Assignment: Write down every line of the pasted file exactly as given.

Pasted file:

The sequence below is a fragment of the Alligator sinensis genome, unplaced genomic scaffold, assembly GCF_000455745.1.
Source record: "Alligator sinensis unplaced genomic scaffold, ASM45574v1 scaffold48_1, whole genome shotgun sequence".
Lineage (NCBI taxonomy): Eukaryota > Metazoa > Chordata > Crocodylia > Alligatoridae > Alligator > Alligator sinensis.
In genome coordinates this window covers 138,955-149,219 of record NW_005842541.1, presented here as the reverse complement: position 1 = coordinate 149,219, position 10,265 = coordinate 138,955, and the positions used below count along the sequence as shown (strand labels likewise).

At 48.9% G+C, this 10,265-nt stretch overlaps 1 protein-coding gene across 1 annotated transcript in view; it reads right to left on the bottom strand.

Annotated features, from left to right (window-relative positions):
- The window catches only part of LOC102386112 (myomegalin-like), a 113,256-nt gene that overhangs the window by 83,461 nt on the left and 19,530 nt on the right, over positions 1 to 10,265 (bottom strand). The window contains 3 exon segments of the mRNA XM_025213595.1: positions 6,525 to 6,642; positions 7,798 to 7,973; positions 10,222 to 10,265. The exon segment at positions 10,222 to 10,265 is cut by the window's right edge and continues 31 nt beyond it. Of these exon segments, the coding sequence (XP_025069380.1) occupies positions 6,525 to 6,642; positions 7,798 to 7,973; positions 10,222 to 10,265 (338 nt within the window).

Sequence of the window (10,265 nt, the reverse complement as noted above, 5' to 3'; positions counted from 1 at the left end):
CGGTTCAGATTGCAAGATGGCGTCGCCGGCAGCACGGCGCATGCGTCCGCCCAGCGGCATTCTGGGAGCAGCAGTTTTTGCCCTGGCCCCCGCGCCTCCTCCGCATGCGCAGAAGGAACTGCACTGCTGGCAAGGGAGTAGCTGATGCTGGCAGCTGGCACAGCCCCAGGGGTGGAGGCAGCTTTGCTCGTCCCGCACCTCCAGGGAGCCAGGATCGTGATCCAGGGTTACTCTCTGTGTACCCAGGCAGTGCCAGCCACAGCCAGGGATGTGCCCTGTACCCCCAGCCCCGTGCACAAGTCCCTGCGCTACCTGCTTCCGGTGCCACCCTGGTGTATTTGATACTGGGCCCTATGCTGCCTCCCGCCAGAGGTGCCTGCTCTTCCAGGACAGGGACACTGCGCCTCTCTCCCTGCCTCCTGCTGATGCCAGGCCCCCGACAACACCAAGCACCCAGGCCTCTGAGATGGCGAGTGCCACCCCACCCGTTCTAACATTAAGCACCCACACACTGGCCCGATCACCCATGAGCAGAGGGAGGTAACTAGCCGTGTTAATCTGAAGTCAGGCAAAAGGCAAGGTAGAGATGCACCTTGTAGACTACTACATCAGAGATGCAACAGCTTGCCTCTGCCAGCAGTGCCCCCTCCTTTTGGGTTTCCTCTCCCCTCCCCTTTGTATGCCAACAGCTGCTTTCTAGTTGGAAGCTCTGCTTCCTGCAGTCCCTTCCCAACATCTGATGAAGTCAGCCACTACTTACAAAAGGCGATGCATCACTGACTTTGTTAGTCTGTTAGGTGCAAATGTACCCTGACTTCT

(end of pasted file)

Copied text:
The sequence below is a fragment of the Alligator sinensis genome, unplaced genomic scaffold, assembly GCF_000455745.1.
Source record: "Alligator sinensis unplaced genomic scaffold, ASM45574v1 scaffold48_1, whole genome shotgun sequence".
Lineage (NCBI taxonomy): Eukaryota > Metazoa > Chordata > Crocodylia > Alligatoridae > Alligator > Alligator sinensis.
In genome coordinates this window covers 138,955-149,219 of record NW_005842541.1, presented here as the reverse complement: position 1 = coordinate 149,219, position 10,265 = coordinate 138,955, and the positions used below count along the sequence as shown (strand labels likewise).

At 48.9% G+C, this 10,265-nt stretch overlaps 1 protein-coding gene across 1 annotated transcript in view; it reads right to left on the bottom strand.

Annotated features, from left to right (window-relative positions):
- The window catches only part of LOC102386112 (myomegalin-like), a 113,256-nt gene that overhangs the window by 83,461 nt on the left and 19,530 nt on the right, over positions 1 to 10,265 (bottom strand). The window contains 3 exon segments of the mRNA XM_025213595.1: positions 6,525 to 6,642; positions 7,798 to 7,973; positions 10,222 to 10,265. The exon segment at positions 10,222 to 10,265 is cut by the window's right edge and continues 31 nt beyond it. Of these exon segments, the coding sequence (XP_025069380.1) occupies positions 6,525 to 6,642; positions 7,798 to 7,973; positions 10,222 to 10,265 (338 nt within the window).

Sequence of the window (10,265 nt, the reverse complement as noted above, 5' to 3'; positions counted from 1 at the left end):
CGGTTCAGATTGCAAGATGGCGTCGCCGGCAGCACGGCGCATGCGTCCGCCCAGCGGCATTCTGGGAGCAGCAGTTTTTGCCCTGGCCCCCGCGCCTCCTCCGCATGCGCAGAAGGAACTGCACTGCTGGCAAGGGAGTAGCTGATGCTGGCAGCTGGCACAGCCCCAGGGGTGGAGGCAGCTTTGCTCGTCCCGCACCTCCAGGGAGCCAGGATCGTGATCCAGGGTTACTCTCTGTGTACCCAGGCAGTGCCAGCCACAGCCAGGGATGTGCCCTGTACCCCCAGCCCCGTGCACAAGTCCCTGCGCTACCTGCTTCCGGTGCCACCCTGGTGTATTTGATACTGGGCCCTATGCTGCCTCCCGCCAGAGGTGCCTGCTCTTCCAGGACAGGGACACTGCGCCTCTCTCCCTGCCTCCTGCTGATGCCAGGCCCCCGACAACACCAAGCACCCAGGCCTCTGAGATGGCGAGTGCCACCCCACCCGTTCTAACATTAAGCACCCACACACTGGCCCGATCACCCATGAGCAGAGGGAGGTAACTAGCCGTGTTAATCTGAAGTCAGGCAAAAGGCAAGGTAGAGATGCACCTTGTAGACTACTACATCAGAGATGCAACAGCTTGCCTCTGCCAGCAGTGCCCCCTCCTTTTGGGTTTCCTCTCCCCTCCCCTTTGTATGCCAACAGCTGCTTTCTAGTTGGAAGCTCTGCTTCCTGCAGTCCCTTCCCAACATCTGATGAAGTCAGCCACTACTTACAAAAGGCGATGCATCACTGACTTTGTTAGTCTGTTAGGTGCAAATGTACCCTGACTTCT